Over and above that, the global economy is structured in such a way that people in wealthy countries benefit at the expense of those from poor ones. The World Trade Organisation rules, for example, are such that rich country tariffs on manufactured goods from poor countries are four times higher than those on the same goods from rich countries. Similarly, the nature of the global order is such that my ability to buy cheap clothes comes from the poor wages and working conditions of people on the other side of the world. Worse, war in the Congo probably subsidised my smartphone. Pogge argues that most of the world is interconnected through various institutions, government and commercial, and if an institution that I am involved with harms others, then I have an obligation to those people.
Whatever one makes of those arguments, the point remains that a distinction needs to be drawn between charity and justice. Charity, by definition, is a tap that individuals can open and close as and when they see fit. The dictates of justice, on the other and, are not subject to our circumstances or convenience. Plonking Ethiopia and countries like it into the box marked charity is convenient for just about all the parties involved with global poverty – aid groups can raise money by selling self-actualisation; the state gains an impressive international reputation for a proportion of GDP that is incomparably smaller than what any large company would set aside for its marketing department; and citizens are safeguarded from the burden of further taxation which might have the unthinkable effect of making us actually pay for ideals we claim to hold dear.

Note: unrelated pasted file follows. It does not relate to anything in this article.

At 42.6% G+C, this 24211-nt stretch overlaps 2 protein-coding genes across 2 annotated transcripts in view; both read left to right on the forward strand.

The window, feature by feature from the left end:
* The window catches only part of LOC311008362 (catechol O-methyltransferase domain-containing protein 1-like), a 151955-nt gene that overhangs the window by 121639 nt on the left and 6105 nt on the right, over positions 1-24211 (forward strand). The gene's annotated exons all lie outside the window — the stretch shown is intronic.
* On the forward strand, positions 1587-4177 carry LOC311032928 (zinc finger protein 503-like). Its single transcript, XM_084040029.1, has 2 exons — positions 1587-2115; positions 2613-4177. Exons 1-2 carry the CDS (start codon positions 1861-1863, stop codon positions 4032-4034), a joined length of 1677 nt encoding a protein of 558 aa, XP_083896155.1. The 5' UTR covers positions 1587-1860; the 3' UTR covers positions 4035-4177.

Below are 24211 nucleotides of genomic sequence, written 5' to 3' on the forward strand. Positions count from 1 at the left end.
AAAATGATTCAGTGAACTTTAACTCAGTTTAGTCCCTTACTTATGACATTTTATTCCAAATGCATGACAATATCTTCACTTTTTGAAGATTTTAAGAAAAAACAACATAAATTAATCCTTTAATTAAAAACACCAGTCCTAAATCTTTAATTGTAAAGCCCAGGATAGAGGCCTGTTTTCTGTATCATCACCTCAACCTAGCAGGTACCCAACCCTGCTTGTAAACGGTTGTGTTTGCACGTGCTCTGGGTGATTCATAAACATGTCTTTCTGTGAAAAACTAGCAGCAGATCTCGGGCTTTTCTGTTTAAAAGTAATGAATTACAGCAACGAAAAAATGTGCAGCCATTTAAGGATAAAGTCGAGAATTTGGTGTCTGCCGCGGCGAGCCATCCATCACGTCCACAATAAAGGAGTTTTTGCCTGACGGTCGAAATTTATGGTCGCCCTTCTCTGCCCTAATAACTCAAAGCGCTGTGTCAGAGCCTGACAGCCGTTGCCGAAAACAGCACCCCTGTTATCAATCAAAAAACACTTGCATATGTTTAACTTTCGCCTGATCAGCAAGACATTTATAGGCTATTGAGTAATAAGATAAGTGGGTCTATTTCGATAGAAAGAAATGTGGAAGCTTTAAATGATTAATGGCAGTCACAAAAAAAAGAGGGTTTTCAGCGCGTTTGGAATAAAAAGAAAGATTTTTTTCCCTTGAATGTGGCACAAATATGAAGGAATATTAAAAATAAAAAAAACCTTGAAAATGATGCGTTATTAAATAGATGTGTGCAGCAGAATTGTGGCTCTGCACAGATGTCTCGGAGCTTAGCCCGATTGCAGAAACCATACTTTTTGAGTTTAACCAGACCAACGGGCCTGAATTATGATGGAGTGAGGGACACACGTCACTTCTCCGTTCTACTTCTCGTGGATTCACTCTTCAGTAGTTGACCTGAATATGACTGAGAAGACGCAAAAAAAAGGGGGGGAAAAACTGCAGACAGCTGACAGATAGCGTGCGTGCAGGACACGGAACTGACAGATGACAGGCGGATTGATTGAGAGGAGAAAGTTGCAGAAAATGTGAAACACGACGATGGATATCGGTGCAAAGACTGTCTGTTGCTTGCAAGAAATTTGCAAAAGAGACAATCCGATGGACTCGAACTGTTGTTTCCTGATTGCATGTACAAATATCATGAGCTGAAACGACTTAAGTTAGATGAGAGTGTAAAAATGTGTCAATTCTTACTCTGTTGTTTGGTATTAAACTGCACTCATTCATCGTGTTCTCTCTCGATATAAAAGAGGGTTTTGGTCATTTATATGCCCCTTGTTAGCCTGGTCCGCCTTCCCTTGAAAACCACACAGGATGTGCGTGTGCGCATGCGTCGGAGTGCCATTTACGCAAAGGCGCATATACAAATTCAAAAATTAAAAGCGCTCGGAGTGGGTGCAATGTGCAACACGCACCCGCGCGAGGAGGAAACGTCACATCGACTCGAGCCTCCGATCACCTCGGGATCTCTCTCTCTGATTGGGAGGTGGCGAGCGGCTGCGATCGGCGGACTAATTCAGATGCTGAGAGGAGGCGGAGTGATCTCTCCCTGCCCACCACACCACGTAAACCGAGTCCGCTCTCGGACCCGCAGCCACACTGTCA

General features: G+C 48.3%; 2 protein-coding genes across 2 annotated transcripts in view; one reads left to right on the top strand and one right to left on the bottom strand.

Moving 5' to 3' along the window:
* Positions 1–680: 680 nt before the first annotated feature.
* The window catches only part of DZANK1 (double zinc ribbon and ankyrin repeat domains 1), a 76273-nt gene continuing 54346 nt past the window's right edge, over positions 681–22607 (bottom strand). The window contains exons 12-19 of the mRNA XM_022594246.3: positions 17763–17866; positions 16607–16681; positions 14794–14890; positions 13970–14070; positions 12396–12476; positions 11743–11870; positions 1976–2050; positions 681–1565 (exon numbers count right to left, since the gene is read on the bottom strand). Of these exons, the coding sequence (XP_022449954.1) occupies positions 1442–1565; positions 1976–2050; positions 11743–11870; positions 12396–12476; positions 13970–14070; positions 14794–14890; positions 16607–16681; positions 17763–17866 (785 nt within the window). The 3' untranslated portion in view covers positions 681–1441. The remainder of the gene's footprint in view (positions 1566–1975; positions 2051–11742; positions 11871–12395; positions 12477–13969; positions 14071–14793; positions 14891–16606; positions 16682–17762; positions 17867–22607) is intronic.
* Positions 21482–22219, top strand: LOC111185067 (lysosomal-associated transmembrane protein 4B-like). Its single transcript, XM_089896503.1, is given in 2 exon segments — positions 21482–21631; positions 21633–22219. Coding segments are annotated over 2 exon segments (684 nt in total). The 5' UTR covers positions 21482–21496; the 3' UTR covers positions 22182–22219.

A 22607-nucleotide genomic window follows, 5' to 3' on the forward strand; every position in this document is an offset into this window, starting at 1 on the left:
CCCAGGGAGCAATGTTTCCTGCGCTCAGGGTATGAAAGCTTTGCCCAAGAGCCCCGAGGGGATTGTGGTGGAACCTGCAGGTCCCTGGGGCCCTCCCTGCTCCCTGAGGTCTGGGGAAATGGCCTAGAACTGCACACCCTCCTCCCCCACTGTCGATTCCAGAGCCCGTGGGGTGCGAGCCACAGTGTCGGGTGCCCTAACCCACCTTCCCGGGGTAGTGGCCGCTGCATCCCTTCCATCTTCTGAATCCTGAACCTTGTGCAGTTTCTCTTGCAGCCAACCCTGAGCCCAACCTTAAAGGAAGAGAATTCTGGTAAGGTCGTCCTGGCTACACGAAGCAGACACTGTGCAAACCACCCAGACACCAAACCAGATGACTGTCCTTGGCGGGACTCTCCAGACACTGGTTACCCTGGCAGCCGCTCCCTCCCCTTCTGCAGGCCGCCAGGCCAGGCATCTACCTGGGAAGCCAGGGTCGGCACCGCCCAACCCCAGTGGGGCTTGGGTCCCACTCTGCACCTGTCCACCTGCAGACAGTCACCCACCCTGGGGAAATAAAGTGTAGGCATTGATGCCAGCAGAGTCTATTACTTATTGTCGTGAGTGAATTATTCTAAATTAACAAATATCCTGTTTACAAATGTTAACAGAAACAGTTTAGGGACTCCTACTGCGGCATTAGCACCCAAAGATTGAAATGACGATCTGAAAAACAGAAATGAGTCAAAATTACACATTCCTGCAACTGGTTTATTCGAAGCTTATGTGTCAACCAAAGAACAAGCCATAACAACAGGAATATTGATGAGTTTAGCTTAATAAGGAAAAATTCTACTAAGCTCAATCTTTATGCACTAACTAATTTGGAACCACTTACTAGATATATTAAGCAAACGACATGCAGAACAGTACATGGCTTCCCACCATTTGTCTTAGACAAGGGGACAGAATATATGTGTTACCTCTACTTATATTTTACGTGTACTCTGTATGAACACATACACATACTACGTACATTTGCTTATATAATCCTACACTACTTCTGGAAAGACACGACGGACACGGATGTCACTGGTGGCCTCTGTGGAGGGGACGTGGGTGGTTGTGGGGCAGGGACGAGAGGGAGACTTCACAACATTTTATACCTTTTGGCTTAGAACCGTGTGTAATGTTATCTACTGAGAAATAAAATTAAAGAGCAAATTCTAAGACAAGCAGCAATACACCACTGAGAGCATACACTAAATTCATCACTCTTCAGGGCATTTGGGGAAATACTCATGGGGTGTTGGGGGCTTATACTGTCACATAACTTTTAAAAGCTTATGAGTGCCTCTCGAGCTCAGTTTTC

In Leviathan, Hobbes wrote,
Seeing every man, not only by Right, but also by necessity of Nature, is supposed to endeavor all he can, to obtain that which is necessary for his conservation; he that shall oppose himself against it, for things superfluous, is guilty of the war that thereupon is to follow.
Those words have an ominous resonance.
Latest posts by Bryan Mukandi (see all)
- We Need to Draw a Distinction Between Charity and Justice: A response to Eamon Delaney - March 4, 2010
- The Plight of the Post-Celtic Tiger Irish Child - September 28, 2009
- Book Review: The Revolution Will Not Be Televised - June 2, 2009